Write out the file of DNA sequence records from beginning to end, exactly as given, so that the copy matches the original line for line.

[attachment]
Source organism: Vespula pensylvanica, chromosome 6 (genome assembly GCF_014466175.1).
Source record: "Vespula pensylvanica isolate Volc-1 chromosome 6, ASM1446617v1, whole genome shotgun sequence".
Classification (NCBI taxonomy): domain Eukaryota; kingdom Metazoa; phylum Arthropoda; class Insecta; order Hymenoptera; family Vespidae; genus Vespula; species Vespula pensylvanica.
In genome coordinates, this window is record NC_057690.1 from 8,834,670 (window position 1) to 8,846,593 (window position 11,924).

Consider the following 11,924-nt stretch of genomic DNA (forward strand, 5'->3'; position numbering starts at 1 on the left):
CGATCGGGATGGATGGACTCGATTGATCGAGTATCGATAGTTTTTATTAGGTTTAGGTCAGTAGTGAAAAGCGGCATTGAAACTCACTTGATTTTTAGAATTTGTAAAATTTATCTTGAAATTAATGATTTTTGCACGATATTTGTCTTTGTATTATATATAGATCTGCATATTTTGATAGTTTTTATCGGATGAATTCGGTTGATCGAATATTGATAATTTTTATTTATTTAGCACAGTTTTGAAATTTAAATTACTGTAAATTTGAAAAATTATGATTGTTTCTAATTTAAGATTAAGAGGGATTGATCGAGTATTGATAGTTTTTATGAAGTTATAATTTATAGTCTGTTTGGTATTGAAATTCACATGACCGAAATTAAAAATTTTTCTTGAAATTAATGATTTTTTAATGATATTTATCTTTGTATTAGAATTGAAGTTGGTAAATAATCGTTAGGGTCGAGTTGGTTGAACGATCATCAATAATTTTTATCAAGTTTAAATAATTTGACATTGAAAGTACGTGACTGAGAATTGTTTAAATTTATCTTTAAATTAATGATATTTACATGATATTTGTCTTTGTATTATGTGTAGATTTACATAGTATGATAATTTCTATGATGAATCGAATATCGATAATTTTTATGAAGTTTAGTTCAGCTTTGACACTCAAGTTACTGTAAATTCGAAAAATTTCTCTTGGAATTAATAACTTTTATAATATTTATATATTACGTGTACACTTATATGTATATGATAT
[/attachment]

Source organism: Vespula pensylvanica, chromosome 6 (genome assembly GCF_014466175.1).
Source record: "Vespula pensylvanica isolate Volc-1 chromosome 6, ASM1446617v1, whole genome shotgun sequence".
Classification (NCBI taxonomy): domain Eukaryota; kingdom Metazoa; phylum Arthropoda; class Insecta; order Hymenoptera; family Vespidae; genus Vespula; species Vespula pensylvanica.
In genome coordinates, this window is record NC_057690.1 from 8,834,670 (window position 1) to 8,846,593 (window position 11,924).

Consider the following 11,924-nt stretch of genomic DNA (forward strand, 5'->3'; position numbering starts at 1 on the left):
CGATCGGGATGGATGGACTCGATTGATCGAGTATCGATAGTTTTTATTAGGTTTAGGTCAGTAGTGAAAAGCGGCATTGAAACTCACTTGATTTTTAGAATTTGTAAAATTTATCTTGAAATTAATGATTTTTGCACGATATTTGTCTTTGTATTATATATAGATCTGCATATTTTGATAGTTTTTATCGGATGAATTCGGTTGATCGAATATTGATAATTTTTATTTATTTAGCACAGTTTTGAAATTTAAATTACTGTAAATTTGAAAAATTATGATTGTTTCTAATTTAAGATTAAGAGGGATTGATCGAGTATTGATAGTTTTTATGAAGTTATAATTTATAGTCTGTTTGGTATTGAAATTCACATGACCGAAATTAAAAATTTTTCTTGAAATTAATGATTTTTTAATGATATTTATCTTTGTATTAGAATTGAAGTTGGTAAATAATCGTTAGGGTCGAGTTGGTTGAACGATCATCAATAATTTTTATCAAGTTTAAATAATTTGACATTGAAAGTACGTGACTGAGAATTGTTTAAATTTATCTTTAAATTAATGATATTTACATGATATTTGTCTTTGTATTATGTGTAGATTTACATAGTATGATAATTTCTATGATGAATCGAATATCGATAATTTTTATGAAGTTTAGTTCAGCTTTGACACTCAAGTTACTGTAAATTCGAAAAATTTCTCTTGGAATTAATAACTTTTATAATATTTATATATTACGTGTACACTTATATGTATATGATAT